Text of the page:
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DaaS: All content tagged as DaaS in NoSQL databases and polyglot persistence

The cloud landscape described, categorized, and compared

Fantastic article by Johan Den Haan:

In this article I will explain this framework. I will also explain how I constructed this framework, give some example technologies/solutions for each cell of the framework, and show how this framework can be used to compare some of the popular cloud platforms (e.g. OpenStack, AWS, Heroku, CloudFoundry).


Not only does it provide good details about Database-as-a-Service and even Business Analytics Platform-as-a-Service, but it also shows how these are higher building blocks of object storage and software defined storage.

Original title and link: The cloud landscape described, categorized, and compared (NoSQL database©myNoSQL)


Choosing the right hosting for your database

The Rackspace post is titled “Choosing The Right Cloud Provider For Your MongoDB Database“, as they have a stake in the game. But the chart they’ve put together is generic enough to be useful whenever you have to decide where to host your database:


Original title and link: Choosing the right hosting for your database (NoSQL database©myNoSQL)

Heroku Postgres Rollback

New features available on Heroku’s hosted PostgreSQL

Heroku Postgres rollback allows you to “roll back” the state of your database to a previous point in time, just as heroku releases:rollback allows you to roll back to an older deployment of your application. Rollback does not affect your primary database, but instead follows the same pattern as fork: it provisions a new database that is not directly connected to the primary in any way. Like a fork, a rollback will take some time to become available.

I’d really love to know how this is done1.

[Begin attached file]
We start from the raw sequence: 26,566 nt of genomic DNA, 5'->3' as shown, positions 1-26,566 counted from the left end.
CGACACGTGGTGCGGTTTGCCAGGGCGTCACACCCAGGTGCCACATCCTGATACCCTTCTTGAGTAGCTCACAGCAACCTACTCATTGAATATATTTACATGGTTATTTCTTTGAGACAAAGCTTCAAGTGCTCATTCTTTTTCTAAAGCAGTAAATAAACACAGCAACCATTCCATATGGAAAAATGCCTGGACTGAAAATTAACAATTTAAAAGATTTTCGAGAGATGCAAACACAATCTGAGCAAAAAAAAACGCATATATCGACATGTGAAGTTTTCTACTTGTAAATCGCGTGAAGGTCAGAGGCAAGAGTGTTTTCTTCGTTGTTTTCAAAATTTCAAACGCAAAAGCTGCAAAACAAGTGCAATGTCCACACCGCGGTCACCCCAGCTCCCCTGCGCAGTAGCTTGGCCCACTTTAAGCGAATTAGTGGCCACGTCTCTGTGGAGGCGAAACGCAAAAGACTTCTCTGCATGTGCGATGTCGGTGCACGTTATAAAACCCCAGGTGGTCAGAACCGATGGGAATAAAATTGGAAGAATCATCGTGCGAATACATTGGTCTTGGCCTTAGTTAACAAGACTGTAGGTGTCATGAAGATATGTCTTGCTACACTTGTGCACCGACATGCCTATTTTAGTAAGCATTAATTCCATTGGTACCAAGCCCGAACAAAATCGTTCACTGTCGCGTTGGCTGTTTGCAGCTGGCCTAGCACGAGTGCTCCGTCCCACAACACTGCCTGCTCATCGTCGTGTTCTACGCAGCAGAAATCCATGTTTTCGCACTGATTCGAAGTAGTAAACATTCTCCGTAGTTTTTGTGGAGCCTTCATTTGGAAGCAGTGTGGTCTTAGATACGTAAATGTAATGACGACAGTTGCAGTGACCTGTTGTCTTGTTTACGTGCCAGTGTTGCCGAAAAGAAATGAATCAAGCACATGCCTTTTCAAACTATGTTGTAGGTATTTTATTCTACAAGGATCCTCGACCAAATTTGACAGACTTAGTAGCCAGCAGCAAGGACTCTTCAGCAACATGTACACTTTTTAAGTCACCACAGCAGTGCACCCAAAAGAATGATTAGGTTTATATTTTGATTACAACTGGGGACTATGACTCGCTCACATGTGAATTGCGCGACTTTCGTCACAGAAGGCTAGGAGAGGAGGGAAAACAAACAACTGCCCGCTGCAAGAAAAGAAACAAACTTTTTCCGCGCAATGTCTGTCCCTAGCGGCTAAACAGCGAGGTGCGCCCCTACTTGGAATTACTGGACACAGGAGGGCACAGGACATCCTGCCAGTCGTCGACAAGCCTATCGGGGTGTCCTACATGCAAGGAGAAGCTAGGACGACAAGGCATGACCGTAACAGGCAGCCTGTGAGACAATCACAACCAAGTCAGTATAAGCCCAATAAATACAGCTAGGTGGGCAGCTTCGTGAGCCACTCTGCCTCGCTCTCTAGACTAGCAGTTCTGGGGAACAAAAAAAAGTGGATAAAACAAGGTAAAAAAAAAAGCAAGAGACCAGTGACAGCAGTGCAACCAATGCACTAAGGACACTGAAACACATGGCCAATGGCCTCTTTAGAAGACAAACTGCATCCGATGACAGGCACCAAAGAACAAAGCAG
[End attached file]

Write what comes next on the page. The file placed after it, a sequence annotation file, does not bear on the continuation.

1. I have some vague ideas, but it’s better to learn than to speculate. 

Original title and link: Heroku Postgres Rollback (NoSQL database©myNoSQL)


Rackspace: BYOD to Your Preferred Storage

While Amazon Web Services approach is bring-your-own-data to our storage and processing solutions, Rackspace’s strategy seems to be “whatever popular NoSQL storage engine you like, we have your back. Just bring your data“.

Last month Rackspace bought MongoDB hosting provider ObjectRocket and now they acquired Exceptional Cloud Service which brings Redis hosting on board.

It’s difficult to say how well is Amazon’s strategy working as the company doesn’t do a lot to get their customers’ case studies out there—I still need to find a list of 10 companies that are using Amazon Dynamo. But this doesn’t mean a thing. On the other hand, I can see Rackspace’s strategy working and getting a lot of traction considering they’re looking after the most popular NoSQL tools.

✚ The Register writes about this acquisition too: Rackspace gobbles Exceptional Cloud Services for Redis smarts. I assume many others are asking the same question:

So, with Redis and MongoDB due to make their way into the Rackspace cloud proper, what other technologies are catching the web hoster turned cloud whisperer’s eyes?

Original title and link: Rackspace: BYOD to Your Preferred Storage (NoSQL database©myNoSQL)

The Business of Database as a Service

From a PR announcement about Cloudant’s business results in 2012 :